Killer whales are unexpectedly weak, despite being the ocean’s most potent predator.
The new SeaWorld chairman and chief executive insisted that releasing their captive orcas, also known as killer whales, would mean a death sentence if they are released into the ocean sanctuaries.
SeaWorld shareholders on a Wednesday annual meeting were informed by CEO Joel Manby that, “More than 80 percent of our whales were born in our care, and sea pens would be a poor choice for them.”
He added, “Uncontrollable exposure to pollution, ocean debris and life-threatening pathogens in ocean waters are just a few of the factors that make sea pens an unhealthy living environment for any of our animals.”
Taking the helm on April 7, Manby responded to a query whether the company had the capabilities and scientific knowledge for its animals to be relocated to sea pens.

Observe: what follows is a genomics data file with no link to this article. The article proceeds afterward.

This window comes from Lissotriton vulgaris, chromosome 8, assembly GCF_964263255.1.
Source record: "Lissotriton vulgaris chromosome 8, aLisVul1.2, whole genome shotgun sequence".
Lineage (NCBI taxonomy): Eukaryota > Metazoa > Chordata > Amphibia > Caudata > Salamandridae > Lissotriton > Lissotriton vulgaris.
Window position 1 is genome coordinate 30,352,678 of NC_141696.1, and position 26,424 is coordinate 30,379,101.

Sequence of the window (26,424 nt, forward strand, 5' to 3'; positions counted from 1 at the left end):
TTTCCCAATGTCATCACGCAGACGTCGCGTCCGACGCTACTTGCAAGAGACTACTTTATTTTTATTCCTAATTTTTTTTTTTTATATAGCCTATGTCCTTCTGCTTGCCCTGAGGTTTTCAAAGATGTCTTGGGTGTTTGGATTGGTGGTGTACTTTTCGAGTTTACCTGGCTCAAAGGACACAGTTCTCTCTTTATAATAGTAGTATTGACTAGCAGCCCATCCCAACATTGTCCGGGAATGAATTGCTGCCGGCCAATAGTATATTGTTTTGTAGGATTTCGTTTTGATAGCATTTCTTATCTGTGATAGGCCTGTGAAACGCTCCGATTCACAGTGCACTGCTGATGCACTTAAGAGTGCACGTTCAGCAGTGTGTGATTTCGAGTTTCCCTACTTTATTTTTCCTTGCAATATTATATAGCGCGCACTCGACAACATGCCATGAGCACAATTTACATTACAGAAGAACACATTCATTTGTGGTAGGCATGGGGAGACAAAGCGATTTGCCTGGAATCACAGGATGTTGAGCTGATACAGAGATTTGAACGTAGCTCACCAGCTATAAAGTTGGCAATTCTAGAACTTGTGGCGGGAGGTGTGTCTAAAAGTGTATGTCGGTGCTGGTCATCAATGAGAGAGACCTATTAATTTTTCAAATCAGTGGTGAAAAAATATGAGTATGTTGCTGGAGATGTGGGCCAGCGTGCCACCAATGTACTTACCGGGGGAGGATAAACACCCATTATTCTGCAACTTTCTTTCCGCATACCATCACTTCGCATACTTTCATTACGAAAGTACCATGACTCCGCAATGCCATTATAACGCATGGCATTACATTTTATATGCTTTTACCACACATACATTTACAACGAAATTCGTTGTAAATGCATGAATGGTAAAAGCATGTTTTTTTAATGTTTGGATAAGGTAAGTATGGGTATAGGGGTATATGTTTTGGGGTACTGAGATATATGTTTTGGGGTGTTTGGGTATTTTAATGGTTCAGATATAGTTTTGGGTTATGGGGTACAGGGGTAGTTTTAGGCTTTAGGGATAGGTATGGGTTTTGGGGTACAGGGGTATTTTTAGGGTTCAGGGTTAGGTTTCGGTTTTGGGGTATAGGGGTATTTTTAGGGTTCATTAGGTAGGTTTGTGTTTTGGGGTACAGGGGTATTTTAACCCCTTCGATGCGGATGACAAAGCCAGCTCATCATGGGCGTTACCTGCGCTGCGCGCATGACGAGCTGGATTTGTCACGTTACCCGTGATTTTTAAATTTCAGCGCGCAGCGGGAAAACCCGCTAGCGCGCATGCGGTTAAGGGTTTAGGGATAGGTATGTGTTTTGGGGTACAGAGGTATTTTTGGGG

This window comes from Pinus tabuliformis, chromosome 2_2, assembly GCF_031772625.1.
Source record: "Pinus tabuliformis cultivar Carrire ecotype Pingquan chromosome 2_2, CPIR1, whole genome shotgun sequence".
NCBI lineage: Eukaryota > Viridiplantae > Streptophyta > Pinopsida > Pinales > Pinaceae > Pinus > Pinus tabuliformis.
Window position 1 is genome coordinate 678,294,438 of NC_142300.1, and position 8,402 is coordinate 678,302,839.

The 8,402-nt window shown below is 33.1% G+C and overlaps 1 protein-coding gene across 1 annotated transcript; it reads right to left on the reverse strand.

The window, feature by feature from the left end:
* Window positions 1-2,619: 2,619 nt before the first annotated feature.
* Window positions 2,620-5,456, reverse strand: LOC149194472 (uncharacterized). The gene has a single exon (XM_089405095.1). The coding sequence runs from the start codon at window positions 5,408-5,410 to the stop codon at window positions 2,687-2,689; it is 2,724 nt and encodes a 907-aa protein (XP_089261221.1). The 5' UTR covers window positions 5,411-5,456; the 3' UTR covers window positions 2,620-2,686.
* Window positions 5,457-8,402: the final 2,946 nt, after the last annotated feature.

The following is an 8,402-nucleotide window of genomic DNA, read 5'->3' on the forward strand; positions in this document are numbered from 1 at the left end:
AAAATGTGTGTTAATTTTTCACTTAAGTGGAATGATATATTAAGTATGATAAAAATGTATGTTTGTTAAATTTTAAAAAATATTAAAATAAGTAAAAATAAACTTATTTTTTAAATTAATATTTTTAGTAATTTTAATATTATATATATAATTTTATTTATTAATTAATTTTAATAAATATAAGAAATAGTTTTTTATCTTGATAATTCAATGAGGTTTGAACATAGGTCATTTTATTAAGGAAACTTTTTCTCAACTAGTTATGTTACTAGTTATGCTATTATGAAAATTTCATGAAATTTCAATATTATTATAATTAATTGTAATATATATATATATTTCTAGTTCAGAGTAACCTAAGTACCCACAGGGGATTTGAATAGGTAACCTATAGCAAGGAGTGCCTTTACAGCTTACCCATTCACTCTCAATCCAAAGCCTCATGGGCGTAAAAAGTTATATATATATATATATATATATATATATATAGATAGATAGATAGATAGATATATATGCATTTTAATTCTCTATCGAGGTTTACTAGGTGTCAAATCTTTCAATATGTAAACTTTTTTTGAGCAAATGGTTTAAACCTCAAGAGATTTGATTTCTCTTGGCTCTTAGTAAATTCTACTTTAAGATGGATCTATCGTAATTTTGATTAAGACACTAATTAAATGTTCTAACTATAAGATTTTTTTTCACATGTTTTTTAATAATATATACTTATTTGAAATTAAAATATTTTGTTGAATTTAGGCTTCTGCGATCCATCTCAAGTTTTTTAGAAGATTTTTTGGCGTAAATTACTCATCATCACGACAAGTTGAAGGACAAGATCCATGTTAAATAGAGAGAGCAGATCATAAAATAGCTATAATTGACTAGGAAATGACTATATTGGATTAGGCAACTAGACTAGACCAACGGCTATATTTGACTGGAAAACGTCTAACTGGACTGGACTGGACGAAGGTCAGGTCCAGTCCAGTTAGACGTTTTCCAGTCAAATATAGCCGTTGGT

A damaging documentary “Blackfish” resulted in the marine park chain to be pressured to stop its killer whale shows as the company is accused of mistreating the animals. The criticisms damaged the marine park’s reputation, adversely affecting the park attendance and stock price.
PETA, the animal advocacy group in particular, has waged a forceful campaign and calls for the creation of seaside sanctuaries for the whales.
Jean-Michel Cousteau, the marine-animal expert, who successful release Keiko, the “Free Willy” star into a seaside pen (before he died in the wild), said it is highly possible to keep orcas in an open area.
Cousteau said, “The problem I have with SeaWorld is they are looking for all kinds of excuses to keep doing what they are doing.”
SeaWorld declared to stick with their plan to double the orca’s tank size.